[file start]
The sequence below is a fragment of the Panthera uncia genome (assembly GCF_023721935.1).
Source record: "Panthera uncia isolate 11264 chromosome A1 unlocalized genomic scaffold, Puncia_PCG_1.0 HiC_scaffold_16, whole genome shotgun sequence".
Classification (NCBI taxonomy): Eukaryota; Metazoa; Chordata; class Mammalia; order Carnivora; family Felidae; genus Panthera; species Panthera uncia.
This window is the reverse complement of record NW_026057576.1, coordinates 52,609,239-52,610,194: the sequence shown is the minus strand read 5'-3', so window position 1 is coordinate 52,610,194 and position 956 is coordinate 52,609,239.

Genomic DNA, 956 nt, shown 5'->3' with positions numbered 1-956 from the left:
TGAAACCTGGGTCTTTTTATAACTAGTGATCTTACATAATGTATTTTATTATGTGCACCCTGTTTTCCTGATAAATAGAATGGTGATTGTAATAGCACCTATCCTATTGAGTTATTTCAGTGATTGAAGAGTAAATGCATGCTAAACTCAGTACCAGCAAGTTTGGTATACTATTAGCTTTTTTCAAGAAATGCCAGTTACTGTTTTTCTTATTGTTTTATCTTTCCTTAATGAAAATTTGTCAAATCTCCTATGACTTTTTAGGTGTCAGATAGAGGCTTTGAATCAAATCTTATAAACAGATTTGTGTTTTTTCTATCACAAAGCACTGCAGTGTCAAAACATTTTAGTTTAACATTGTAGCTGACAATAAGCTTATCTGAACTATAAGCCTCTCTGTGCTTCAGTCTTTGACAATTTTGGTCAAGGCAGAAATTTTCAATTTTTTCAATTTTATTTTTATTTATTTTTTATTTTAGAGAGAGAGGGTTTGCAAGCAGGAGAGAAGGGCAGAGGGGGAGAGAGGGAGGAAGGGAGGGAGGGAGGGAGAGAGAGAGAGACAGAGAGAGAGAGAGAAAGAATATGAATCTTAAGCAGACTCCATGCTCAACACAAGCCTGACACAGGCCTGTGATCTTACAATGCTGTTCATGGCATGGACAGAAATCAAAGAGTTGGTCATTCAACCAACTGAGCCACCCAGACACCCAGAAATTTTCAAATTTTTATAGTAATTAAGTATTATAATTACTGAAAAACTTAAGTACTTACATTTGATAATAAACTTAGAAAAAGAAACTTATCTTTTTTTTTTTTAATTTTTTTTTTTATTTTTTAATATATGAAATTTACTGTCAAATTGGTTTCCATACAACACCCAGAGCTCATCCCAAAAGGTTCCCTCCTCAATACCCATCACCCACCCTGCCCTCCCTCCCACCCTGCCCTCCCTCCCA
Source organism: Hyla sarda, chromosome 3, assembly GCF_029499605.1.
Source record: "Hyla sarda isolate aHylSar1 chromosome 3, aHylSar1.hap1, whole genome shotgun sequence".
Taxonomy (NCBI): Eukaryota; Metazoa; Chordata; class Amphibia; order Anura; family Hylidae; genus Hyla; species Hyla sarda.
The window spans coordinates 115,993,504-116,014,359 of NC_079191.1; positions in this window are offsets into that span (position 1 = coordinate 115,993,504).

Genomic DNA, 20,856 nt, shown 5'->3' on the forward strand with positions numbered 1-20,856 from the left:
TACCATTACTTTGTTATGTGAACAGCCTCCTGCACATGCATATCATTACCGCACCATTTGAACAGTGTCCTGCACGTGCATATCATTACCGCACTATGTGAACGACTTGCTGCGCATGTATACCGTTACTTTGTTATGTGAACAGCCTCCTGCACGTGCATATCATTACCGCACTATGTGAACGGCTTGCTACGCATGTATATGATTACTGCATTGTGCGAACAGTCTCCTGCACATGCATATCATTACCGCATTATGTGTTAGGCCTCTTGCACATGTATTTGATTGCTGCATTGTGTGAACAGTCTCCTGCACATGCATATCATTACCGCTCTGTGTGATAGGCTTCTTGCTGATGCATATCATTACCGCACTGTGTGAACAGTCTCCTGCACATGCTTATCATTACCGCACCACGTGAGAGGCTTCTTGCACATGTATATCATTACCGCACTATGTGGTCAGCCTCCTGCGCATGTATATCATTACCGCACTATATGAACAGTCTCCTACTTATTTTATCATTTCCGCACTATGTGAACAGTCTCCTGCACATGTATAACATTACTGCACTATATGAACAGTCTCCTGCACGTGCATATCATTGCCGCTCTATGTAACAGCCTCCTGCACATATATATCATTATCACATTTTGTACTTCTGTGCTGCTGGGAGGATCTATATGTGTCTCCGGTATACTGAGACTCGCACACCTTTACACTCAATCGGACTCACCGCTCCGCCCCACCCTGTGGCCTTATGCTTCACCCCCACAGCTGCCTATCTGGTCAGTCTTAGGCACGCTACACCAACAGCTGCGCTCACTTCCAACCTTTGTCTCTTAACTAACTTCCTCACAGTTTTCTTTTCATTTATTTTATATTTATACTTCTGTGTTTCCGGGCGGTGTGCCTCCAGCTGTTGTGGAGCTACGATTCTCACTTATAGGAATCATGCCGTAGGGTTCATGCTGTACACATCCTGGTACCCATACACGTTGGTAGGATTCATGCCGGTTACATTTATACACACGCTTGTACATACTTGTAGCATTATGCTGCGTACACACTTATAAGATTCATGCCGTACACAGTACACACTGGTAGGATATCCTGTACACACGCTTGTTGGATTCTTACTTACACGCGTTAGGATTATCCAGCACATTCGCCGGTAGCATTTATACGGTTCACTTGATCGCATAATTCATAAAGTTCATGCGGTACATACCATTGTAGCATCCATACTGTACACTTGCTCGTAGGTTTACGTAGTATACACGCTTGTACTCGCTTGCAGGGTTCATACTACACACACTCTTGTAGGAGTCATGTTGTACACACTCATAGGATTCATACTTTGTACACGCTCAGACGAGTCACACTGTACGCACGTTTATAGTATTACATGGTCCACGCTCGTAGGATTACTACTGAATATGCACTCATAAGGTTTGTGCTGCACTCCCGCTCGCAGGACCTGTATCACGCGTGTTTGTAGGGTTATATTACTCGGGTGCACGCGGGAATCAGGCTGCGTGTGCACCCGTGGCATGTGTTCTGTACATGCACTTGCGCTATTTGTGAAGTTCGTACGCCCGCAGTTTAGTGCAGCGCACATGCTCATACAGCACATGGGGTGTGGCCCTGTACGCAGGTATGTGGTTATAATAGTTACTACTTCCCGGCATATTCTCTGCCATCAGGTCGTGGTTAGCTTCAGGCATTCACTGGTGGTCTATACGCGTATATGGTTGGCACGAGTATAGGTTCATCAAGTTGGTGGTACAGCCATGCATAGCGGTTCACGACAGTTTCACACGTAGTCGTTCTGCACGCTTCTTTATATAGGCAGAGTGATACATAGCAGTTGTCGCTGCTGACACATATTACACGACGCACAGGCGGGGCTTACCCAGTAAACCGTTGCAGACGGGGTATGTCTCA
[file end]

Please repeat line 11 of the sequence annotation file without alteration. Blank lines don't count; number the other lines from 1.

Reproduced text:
Genomic DNA, 20,856 nt, shown 5'->3' on the forward strand with positions numbered 1-20,856 from the left: